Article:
“DON’T go wandering around in Prairie coulees!” I thought this would have made a better headline for the feature story in Canadian Geographic's June/July 1986 issue. Instead, it’s titled: “Rattlesnakes! All they ask is a little respect.” Which is true, they do deserve respect. But this story did initially have me envisioning the dry gulches and hillsides of southern Alberta and southwest Saskatchewan carpeted with coiled venomous reptiles.
They’re not, of course. The Prairie rattlesnake is listed as a species of special concern by Canada’s Species At Risk Public Registry, and has been suffering declines due to human land-use practices since the 1930s. Author Malcolm Stark — a herpetologist who for years had studied the snakes on the landscape south of Lethbridge, Alta. — digs into their ongoing demise and humankind’s “innate and abiding fear” of rattlers, but also the species’ flabbergasting physiology.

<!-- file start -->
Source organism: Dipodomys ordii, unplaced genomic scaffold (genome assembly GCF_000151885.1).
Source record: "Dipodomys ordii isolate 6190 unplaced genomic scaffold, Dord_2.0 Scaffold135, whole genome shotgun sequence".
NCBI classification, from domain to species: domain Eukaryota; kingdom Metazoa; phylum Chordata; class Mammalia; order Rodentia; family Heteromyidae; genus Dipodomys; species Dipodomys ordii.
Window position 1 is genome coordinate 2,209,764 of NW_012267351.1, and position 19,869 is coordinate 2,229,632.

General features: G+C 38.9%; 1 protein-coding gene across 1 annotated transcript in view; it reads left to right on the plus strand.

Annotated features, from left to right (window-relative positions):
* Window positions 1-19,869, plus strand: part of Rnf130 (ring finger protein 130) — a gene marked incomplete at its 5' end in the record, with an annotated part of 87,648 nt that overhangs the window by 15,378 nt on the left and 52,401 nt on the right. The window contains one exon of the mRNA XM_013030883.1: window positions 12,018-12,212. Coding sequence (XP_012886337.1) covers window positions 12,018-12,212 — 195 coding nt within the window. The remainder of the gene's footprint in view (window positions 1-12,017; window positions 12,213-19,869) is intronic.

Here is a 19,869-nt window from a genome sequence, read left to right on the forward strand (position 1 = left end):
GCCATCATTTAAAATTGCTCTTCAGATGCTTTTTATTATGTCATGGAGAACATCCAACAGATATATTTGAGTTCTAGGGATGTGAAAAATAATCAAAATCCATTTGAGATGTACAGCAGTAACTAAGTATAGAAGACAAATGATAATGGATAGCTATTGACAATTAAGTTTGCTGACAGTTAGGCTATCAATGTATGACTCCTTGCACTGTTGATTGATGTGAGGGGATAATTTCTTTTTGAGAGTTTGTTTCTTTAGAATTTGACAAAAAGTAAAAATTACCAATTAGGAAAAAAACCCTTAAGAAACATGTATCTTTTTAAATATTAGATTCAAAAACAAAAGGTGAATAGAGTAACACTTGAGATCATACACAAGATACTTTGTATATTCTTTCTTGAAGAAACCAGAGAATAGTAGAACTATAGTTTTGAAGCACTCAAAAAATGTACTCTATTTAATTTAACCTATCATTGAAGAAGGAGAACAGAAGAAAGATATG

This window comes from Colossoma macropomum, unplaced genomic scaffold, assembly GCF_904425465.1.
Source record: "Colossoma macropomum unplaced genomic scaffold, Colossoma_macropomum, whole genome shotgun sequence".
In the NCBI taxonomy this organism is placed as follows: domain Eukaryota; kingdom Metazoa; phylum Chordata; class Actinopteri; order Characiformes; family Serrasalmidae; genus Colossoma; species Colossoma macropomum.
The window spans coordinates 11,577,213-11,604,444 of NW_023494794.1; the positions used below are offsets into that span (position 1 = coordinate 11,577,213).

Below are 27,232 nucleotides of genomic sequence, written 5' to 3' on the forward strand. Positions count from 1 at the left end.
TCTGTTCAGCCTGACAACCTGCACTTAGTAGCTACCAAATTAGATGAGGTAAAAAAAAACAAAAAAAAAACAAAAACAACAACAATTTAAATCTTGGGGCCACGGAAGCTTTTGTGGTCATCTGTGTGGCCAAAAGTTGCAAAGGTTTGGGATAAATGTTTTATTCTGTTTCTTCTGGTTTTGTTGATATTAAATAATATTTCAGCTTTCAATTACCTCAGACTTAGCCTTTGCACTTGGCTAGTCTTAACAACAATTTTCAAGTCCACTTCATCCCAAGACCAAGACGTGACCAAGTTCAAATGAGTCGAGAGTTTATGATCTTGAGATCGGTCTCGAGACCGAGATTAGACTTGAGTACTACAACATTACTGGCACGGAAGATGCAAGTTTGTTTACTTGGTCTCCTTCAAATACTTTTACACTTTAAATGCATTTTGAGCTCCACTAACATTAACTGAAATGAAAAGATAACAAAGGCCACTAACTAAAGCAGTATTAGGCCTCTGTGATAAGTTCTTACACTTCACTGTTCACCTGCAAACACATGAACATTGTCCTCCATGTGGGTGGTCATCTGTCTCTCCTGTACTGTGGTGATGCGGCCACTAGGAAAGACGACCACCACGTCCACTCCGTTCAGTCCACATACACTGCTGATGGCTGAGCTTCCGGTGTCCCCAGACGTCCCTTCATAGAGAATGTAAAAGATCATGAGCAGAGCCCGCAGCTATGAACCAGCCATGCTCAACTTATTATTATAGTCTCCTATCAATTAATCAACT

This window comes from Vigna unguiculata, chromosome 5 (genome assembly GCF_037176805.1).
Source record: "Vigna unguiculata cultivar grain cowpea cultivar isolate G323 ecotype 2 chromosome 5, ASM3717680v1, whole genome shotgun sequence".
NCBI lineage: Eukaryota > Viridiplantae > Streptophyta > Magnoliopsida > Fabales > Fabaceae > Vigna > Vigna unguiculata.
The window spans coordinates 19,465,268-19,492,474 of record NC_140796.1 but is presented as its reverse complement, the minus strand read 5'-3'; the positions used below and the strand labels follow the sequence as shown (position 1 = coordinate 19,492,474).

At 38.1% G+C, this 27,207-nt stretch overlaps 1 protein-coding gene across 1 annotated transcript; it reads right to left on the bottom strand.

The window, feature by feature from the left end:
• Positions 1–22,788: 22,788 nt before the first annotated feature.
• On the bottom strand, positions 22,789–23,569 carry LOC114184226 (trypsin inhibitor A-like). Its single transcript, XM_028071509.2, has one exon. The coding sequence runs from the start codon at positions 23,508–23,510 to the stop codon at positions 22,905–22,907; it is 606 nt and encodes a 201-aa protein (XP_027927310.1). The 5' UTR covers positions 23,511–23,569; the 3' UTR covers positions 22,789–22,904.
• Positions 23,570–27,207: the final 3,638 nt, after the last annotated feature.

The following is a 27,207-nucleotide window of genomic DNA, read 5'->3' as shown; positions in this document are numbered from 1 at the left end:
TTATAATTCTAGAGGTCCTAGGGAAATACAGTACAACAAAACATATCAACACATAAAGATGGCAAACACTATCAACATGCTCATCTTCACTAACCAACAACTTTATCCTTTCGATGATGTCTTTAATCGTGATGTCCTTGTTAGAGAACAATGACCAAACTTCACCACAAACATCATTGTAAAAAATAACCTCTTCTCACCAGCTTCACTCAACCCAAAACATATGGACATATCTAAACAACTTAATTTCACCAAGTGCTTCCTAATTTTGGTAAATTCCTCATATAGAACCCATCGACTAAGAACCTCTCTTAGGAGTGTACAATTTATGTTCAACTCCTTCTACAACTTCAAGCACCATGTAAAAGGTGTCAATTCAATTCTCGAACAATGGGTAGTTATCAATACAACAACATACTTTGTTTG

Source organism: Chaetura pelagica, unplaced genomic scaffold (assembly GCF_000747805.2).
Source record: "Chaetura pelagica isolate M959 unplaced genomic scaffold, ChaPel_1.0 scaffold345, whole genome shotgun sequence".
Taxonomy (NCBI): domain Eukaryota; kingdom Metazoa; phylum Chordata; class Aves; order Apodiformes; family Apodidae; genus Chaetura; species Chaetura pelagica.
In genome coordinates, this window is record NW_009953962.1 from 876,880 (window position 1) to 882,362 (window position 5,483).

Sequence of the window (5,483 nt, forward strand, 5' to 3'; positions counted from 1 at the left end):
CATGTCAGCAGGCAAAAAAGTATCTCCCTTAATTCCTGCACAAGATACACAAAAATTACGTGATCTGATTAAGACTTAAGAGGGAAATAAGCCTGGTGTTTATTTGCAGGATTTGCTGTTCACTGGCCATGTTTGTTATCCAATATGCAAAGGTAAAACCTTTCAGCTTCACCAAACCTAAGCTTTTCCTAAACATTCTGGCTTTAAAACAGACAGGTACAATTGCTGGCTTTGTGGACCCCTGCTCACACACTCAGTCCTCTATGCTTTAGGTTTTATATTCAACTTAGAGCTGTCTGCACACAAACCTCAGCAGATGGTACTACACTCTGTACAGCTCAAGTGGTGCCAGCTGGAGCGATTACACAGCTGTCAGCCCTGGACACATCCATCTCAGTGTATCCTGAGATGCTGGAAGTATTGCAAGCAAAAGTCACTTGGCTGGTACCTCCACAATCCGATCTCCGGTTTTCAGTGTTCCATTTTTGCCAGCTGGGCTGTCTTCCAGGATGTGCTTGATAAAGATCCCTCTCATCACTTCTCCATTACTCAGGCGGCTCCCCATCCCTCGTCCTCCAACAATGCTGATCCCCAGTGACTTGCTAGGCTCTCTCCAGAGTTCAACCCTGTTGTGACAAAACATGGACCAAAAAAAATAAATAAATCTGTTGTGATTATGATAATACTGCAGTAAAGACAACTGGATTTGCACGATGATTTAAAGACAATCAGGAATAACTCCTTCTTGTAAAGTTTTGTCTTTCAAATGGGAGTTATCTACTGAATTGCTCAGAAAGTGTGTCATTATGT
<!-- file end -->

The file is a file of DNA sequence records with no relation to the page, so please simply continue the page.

Now, I’m not afraid of snakes. But Stark’s great fervour for the rattling variety translates into some pretty lurid descriptions of the snakes’ death-strikes, which were alone enough to dial up my healthy innate fear of poison and excruciating pain:
When a rattlesnake "strikes," the head lunges forward at speeds too rapid for the human eye to follow.
Rattlesnake fangs are hollow and act as dual hypodermic syringes … [with] a pronounced curve which aids penetration (somewhat like a surgeon’s suturing needle).
Because the venom is injected deeply, there is no need to hold onto a struggling victim.
Ugh. But, insists Stark, “Prairie rattlesnakes are not usually aggressive, striking only when hunting or disturbed.” In fact, he goes so far as to say that you can think of them as “chivalrous snakes,” because they shake their distinct warning maraca (not his words) when you get too close. Case in point: as a toddler, the landowner where Stark conducted his study once tottered off alone into “Rattlesnake Coulee” for four hours and was recovered venom-free. Reassuring!
Truth be told, Prairie rattlesnakes are potentially valuable to have around (their appetite for rodents can save grain farmers thousands of dollars each growing season). And they’re just one of many struggling Prairie species increasingly in need of more accurate distribution data and better conservation measures. “Nature equipped the rattler with an effective weapon — its poisonous strike,” says Stark. “But in the end, that weapon is useless against man and his practices.”